Fintan O’Toole: Covid-19 pandemic might be good for the arts – eventually

Current scenario heightens our perceptions and new artists will emerge from it

Fintan O’Toole: ‘The pandemic will have huge effects on what we will be reading and seeing and listening to decades from now.’ File photograph: Joe O’Shaughnessy/The Irish Times

Fintan O’Toole: ‘The pandemic will have huge effects on what we will be reading and seeing and listening to decades from now.’ File photograph: Joe O’Shaughnessy/The Irish Times

 

I like to imagine that in a parallel universe, there is a discreet brass plate on the door of a fine Georgian house in Dublin, perhaps in Merrion Square or Leeson Street. It says simply “JG Farrell and Associates, Solicitors”.

The founder of the firm is retired now, but he is well remembered, not just for his prosperous practice, specialising in property deals, but for his long involvement in Leinster rugby circles. His granddaughters run the firm and his son is a High Court judge.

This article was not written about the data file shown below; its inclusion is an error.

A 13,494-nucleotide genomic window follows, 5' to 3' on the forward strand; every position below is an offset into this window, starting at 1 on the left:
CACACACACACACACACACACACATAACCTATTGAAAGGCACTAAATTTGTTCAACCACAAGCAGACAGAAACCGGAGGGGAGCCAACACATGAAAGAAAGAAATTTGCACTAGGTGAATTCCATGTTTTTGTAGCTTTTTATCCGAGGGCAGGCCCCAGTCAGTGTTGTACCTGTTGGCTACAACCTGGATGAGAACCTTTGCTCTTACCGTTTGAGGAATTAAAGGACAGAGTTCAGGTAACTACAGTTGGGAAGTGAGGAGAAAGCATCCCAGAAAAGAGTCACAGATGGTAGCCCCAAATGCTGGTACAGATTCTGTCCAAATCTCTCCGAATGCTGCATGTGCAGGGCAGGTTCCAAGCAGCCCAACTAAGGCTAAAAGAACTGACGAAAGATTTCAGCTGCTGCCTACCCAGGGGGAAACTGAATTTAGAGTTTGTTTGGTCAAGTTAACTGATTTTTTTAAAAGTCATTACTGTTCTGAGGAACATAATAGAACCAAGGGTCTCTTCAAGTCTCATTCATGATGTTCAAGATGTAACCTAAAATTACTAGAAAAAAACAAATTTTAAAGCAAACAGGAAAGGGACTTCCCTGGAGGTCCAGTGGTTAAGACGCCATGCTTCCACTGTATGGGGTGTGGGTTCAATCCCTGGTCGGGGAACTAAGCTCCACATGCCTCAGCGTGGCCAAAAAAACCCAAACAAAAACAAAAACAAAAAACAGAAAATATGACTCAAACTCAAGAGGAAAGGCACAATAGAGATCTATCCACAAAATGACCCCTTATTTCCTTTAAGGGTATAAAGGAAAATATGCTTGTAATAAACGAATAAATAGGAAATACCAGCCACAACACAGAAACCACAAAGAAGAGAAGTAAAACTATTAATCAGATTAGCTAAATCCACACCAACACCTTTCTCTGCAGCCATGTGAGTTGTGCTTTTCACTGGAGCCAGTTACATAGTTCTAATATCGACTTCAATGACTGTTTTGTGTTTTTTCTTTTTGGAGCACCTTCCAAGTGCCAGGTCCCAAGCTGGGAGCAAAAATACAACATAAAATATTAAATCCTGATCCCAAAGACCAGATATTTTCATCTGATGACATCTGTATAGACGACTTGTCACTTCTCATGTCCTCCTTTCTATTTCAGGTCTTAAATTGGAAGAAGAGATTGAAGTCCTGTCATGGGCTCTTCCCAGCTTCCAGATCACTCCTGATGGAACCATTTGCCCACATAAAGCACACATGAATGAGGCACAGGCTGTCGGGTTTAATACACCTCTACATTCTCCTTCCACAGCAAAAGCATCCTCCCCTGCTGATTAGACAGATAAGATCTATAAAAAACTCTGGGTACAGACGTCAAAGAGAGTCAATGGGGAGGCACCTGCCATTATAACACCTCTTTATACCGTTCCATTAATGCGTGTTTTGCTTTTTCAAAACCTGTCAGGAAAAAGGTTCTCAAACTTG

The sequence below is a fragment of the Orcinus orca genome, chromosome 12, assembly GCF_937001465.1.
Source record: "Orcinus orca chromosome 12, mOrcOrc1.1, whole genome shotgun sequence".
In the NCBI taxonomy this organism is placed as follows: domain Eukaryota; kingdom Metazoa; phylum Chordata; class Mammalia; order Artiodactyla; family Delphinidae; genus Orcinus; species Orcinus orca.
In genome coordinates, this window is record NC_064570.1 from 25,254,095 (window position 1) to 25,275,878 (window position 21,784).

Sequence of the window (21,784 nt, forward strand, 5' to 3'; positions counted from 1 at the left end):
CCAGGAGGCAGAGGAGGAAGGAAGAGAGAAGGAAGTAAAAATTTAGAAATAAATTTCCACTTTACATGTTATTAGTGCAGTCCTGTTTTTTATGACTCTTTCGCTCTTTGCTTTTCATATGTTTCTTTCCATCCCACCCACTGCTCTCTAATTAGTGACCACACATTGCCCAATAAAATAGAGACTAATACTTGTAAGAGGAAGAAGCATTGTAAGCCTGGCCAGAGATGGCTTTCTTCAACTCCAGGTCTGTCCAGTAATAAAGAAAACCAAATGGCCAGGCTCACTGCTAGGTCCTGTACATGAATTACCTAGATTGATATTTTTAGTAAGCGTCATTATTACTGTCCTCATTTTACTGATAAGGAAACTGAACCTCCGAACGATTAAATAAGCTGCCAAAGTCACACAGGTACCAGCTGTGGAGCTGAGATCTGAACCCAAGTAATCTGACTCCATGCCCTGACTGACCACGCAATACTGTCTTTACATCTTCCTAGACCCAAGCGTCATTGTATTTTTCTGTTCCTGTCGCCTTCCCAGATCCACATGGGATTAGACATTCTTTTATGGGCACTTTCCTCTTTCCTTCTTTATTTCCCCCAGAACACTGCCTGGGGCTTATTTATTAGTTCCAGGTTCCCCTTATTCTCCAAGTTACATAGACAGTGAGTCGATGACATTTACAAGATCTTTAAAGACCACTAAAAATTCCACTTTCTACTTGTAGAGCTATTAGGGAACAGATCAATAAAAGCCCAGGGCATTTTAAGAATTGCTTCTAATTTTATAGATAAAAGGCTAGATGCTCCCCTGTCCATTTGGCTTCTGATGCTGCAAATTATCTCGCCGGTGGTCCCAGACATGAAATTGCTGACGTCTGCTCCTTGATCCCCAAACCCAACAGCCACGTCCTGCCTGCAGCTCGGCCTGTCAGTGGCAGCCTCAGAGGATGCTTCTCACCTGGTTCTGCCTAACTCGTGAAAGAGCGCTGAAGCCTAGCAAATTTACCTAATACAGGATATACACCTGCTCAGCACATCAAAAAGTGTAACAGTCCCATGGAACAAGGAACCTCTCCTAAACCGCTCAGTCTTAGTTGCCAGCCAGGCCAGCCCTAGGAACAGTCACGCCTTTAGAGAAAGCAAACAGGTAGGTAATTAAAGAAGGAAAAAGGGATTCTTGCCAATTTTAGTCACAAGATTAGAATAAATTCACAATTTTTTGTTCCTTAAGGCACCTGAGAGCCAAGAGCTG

This was, after all, the life that JG Farrell, arguably the finest historical novelist in the English language in the second half of the 20century, had planned for himself. In 1956, Farrell was a student at Brasenose College, Oxford. He was reading law, with the idea of eventually becoming “an eminent Dublin solicitor or barrister”.

A tiny virus emerges thousands of miles away and one of its billions of consequences is a great trilogy of novels exploring the decline and fall of an empire

There were budding writers at his college – Ferdinand Mount, Paul Foot, Ved Mehta, Dennis Potter – but none of them knew Farrell because he was merely a jock and had no interest in literature. He weighed in at 14 stone and, as he later recalled, “Rugger was pretty well my life”.

He was a dashing centre and a fine place-kicker and he seemed sure to get an Oxford blue before taking a respectable degree and decamping to Dublin to begin his legal career.